At issue in Lehnert v. Ferris Faculty Association (1991) was whether the union representing faculty members at a college could compel dissenting members in an agency shop to subsidize legislative lobbying and other political activities not directly related to standard collective bargaining activities such as contract negotiation and grievance adjudication. Ultimately, in Lehnert the U.S. Supreme Court ruled that the unions of public employees may charge dissenting employees the cost of activities that are clearly germane to collective bargaining as are justified by the government’s vital policy interest in labor peace. In addition, the Court sought to avoid having “freeloaders,” those who did not pay for benefits that unions gained on their behalf, typically in the form of salary increases and benefits. At the same time, the Court did not wish to limit the First Amendment rights of dissenters by essentially compelling them to support speech with which they disagree. Further, the Court added that the government and unions cannot compel nonmember employees to support political lobbying efforts as a condition of public employment.
Lehnert v. Ferris Faculty Association stands out, because in it the Supreme Court balanced the First Amendment rights of faculty members who do not wish to join unions with the rights of unions to collect fair compensation for the services that they provide to all employees, regardless of whether they are members.
The State of Michigan’s Public Employment Relations Act provides that a duly selected union shall serve as the exclusive representative of public employees in a particular bargaining unit. The act, which applied to faculty members in all educational institutions in Michigan, permitted unions and state employers to enter into “agency shop” arrangements in which the unions acted as agent for all employees regardless of their union membership status. Employees in agency shops are not required to join unions but are compelled to pay service fees that almost equal union dues, because nonmembers benefit from union collective bargaining efforts as much as members. The primary purpose of such policies, of course, is to prevent nonmembers from freeloading on union efforts without sharing the attendant costs. However, agency shop arrangements in public sector unions raise First Amendment concerns, because they require nonmembers to contribute money to unions as a condition of government employment.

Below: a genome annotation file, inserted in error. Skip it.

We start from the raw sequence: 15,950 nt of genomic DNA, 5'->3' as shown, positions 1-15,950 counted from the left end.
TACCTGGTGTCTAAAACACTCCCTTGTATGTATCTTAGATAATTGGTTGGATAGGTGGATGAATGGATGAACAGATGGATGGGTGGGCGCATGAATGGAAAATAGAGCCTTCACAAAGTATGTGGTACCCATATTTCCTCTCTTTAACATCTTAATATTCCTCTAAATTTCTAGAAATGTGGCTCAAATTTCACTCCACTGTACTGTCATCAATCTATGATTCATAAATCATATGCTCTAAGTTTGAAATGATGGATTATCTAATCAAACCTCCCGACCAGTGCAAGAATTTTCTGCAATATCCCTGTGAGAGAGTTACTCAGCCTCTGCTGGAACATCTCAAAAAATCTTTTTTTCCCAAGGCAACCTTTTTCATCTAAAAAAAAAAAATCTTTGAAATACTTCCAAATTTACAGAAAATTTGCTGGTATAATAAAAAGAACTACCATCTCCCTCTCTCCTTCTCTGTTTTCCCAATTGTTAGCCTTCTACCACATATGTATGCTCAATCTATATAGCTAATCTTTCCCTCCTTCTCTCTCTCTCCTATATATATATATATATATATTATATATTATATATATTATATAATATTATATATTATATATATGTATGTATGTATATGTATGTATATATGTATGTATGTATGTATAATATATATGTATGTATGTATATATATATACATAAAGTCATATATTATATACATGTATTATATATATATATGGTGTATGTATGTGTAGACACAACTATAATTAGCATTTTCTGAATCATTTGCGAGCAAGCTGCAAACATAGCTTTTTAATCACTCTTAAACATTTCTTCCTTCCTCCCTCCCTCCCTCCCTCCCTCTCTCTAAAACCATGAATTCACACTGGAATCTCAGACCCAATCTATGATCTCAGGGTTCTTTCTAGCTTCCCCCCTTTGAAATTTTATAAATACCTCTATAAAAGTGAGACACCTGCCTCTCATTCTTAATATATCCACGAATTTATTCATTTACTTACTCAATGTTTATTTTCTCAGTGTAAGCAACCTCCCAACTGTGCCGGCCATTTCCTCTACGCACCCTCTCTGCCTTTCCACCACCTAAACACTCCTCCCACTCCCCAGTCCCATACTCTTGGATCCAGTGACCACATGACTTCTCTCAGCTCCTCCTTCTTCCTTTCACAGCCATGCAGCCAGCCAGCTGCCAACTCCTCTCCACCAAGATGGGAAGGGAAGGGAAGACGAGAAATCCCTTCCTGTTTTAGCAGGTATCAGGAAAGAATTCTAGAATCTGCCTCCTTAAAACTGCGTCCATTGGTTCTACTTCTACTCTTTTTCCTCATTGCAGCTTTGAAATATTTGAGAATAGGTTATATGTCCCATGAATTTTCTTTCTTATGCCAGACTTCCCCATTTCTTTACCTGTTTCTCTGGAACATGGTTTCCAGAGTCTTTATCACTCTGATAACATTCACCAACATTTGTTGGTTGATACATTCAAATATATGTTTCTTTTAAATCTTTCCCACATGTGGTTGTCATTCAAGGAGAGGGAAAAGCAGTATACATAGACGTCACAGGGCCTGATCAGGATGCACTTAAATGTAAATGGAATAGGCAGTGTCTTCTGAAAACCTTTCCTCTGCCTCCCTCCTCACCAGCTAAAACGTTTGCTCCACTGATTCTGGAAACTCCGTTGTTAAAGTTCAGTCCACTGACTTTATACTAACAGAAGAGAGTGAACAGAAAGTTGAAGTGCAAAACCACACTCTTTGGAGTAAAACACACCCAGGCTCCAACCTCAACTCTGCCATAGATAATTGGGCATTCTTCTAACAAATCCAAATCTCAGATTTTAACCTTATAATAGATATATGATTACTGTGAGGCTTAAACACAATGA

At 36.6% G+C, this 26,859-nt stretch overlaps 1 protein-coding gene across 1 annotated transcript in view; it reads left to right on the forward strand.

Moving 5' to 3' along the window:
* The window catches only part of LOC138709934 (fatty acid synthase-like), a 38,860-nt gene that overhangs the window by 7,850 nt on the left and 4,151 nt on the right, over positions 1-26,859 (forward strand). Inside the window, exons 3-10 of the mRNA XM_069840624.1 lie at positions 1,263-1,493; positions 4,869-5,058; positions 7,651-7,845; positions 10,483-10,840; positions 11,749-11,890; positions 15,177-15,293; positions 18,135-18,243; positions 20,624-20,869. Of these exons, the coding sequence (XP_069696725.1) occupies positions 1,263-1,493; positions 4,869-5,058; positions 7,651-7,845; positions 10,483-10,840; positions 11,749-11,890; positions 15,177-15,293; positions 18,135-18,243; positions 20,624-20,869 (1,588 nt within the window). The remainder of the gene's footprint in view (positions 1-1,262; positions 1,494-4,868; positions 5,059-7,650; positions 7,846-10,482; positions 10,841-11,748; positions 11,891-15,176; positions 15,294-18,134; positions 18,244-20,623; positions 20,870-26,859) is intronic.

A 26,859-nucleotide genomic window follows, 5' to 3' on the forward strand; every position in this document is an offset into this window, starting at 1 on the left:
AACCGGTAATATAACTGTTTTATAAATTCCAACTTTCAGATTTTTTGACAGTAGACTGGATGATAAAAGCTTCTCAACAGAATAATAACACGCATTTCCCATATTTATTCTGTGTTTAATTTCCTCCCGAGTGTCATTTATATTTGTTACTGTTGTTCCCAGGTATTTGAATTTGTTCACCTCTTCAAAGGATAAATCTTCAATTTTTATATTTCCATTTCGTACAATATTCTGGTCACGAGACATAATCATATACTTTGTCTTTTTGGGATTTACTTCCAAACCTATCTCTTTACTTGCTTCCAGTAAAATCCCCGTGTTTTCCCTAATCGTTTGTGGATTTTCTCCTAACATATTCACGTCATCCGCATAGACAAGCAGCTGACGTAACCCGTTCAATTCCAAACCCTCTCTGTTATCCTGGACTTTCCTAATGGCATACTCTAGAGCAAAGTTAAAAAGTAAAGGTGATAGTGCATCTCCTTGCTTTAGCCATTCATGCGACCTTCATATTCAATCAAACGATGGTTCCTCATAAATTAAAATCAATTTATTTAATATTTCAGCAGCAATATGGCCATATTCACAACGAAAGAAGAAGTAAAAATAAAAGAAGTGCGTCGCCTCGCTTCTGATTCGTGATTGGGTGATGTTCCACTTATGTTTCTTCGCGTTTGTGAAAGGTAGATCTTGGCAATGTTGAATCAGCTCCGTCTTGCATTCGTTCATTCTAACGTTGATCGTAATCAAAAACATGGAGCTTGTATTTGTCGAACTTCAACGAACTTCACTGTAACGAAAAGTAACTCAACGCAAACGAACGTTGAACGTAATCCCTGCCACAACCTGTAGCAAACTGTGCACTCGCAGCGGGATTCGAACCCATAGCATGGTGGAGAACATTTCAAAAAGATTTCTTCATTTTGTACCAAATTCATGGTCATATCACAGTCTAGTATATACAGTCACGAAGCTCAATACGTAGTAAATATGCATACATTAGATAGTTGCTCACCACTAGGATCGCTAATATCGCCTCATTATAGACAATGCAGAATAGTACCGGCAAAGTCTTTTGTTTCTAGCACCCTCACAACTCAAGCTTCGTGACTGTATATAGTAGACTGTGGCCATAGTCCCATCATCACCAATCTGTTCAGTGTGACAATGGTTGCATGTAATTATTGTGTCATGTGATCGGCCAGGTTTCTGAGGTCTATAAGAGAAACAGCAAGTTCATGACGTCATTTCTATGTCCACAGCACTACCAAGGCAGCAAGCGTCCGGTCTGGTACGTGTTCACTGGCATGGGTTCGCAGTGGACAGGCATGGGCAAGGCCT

In Abood v. Detroit Board of Education, a 1977 case from K–12 education, the Supreme Court first upheld the constitutionality of the agency shop provision in Michigan’s Public Employment Relations Act that related to Lehnert, while emphasizing that unions in the public sector may not use the fees of dissenting nonmembers for political purposes. The justices also highlighted important guidelines for lower courts to consider in the adjudication of future agency shop disputes. First, the Court explained that compelling employees to pay a service fee prompts First Amendment concerns, because unions support a wide range of social, political, and ideological viewpoints, any one of which might bring disapproval from individual employees. Under the First Amendment, employees have the right to speak and associate or not to speak and associate regarding union political activities.